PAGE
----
If you want a pretaste of life on a Taiwan boat, you should visit your local china town, live in the shittiest and smallest apartment available, and eat in the shittiest chinese restaurant in china town, for 30 days straight, while listening none stop to chinese chit chat, if your ok with that, then you may be ready to live on a tuna boat. Working on a tuna boat is easy, a couple of flights a day, sea level flying all the time, one passenger, full fuel, a little hovering work, no ATC, no airport ops, no controlled airspace issues, no company procedures really, except a few common sense rules, be prepared to experience the most boring place to live on the planet and your mind is in the right place.

 

Be prepared to have asian men ask you about your sex life while in port, don't ask me why, I believe it's because they have no sex life and attempt to live precariously through your life.

 

Be prepared to visit small little island countries where everyone has their hand out wanting something for nothing, and prepare to find tons and tons of tuna, without being paid a dime for it other than the flying salary,

 

However, in Columbia South America they pay pilots $12.00 per ton, plus $4,000 USD per month salary, some private owned fishing boats in America Samoa pay their pilot's $7.00 USD per ton and $7,000.00 per month

 

Cheers, Crazyhorse

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  • 1 month later...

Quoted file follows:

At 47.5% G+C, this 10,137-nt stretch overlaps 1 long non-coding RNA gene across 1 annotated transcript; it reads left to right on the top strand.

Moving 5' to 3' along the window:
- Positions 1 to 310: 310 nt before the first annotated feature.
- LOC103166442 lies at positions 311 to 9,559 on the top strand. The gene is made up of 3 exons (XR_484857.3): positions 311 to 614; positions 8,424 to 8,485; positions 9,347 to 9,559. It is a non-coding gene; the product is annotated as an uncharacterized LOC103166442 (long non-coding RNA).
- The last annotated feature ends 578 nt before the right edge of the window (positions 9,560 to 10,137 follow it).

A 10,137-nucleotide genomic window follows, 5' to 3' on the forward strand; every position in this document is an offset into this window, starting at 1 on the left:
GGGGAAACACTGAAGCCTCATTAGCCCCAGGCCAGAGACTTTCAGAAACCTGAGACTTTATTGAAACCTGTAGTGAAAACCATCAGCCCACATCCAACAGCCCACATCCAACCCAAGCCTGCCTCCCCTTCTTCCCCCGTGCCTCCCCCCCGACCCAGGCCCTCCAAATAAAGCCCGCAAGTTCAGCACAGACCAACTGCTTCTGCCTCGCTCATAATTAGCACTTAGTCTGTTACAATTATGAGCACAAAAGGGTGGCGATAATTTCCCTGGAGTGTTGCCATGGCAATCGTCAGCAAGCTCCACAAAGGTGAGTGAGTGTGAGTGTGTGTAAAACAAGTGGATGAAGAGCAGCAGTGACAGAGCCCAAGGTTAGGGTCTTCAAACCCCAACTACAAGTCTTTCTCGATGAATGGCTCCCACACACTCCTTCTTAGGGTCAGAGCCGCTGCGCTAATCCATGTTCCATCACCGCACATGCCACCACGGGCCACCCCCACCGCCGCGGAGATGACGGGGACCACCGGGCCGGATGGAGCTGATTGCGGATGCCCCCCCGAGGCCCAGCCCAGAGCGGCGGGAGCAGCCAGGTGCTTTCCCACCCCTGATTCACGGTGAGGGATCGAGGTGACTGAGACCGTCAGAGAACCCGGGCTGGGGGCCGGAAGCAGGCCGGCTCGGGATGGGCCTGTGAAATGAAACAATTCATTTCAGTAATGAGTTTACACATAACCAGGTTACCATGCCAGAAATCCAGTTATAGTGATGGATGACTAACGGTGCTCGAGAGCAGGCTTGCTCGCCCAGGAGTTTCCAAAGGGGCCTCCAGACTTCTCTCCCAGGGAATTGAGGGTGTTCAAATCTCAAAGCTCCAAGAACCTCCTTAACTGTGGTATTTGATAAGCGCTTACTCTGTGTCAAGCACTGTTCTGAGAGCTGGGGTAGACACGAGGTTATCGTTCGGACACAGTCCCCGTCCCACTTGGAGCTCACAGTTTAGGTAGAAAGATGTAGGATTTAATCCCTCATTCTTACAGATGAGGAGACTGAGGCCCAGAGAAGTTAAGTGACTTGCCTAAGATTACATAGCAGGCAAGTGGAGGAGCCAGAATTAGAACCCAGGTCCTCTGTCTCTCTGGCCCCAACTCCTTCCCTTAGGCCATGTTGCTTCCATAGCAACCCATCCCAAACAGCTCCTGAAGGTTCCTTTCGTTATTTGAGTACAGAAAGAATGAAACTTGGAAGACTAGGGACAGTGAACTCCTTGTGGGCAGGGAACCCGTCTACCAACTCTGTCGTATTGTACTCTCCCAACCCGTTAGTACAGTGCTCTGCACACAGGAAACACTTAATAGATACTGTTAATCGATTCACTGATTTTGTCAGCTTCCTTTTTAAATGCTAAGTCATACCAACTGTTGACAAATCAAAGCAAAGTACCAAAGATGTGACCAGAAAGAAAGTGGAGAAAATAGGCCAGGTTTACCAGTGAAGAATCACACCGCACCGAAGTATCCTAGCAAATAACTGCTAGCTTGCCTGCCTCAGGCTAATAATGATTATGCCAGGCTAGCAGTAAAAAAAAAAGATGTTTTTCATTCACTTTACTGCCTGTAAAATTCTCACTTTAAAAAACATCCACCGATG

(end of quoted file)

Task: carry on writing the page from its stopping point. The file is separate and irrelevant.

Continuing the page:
Aeroscout has started sending regular input on the Tuna Safety Manual, and I have added his comments in as "Note 1" at the bottom. I think that's helpful, funny, and I would encourage anybody who feels like it, to send me an email with what you would like to see added, and where. Here's an example of his input: (see Note 1)

 

SEE SAFETY MANUAL NOTE 1

 

:)

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Aeroscout has started sending regular input on the Tuna Safety Manual, and I have added his comments in as "Note 1" at the bottom. I think that's helpful, funny, and I would encourage anybody who feels like it, to send me an email with what you would like to see added, and where. Here's an example of his input: (see Note 1)

 

SEE SAFETY MANUAL NOTE 1

 

:)

So the fish are supposed to be scared of little Robby? Can fish even look up? :D

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  • 3 weeks later...

The quality of life on the boat depends on the country of origin, my room in the America ships had a sofa, and desk and private shower with the room wired for emails, plus the galley is open 24/7, the heli deck is really big, the ship is supplied with western supplies, however the Taiwan vessels I have flown on, have Asian food supplies, small rooms and small bunks, small heli decks and are generally uncomfortable and lacking to western standards, however I have heard Japan vessels have a pretty decent living environment, same for Spanish or French Purse Seiners as well or South American vessels.

 

If you get a contract on a Taiwan vessel prepare to spend about 500-700 USD per trip for western food supplies, then plan to cook all your supplies as well.

 

Good luck,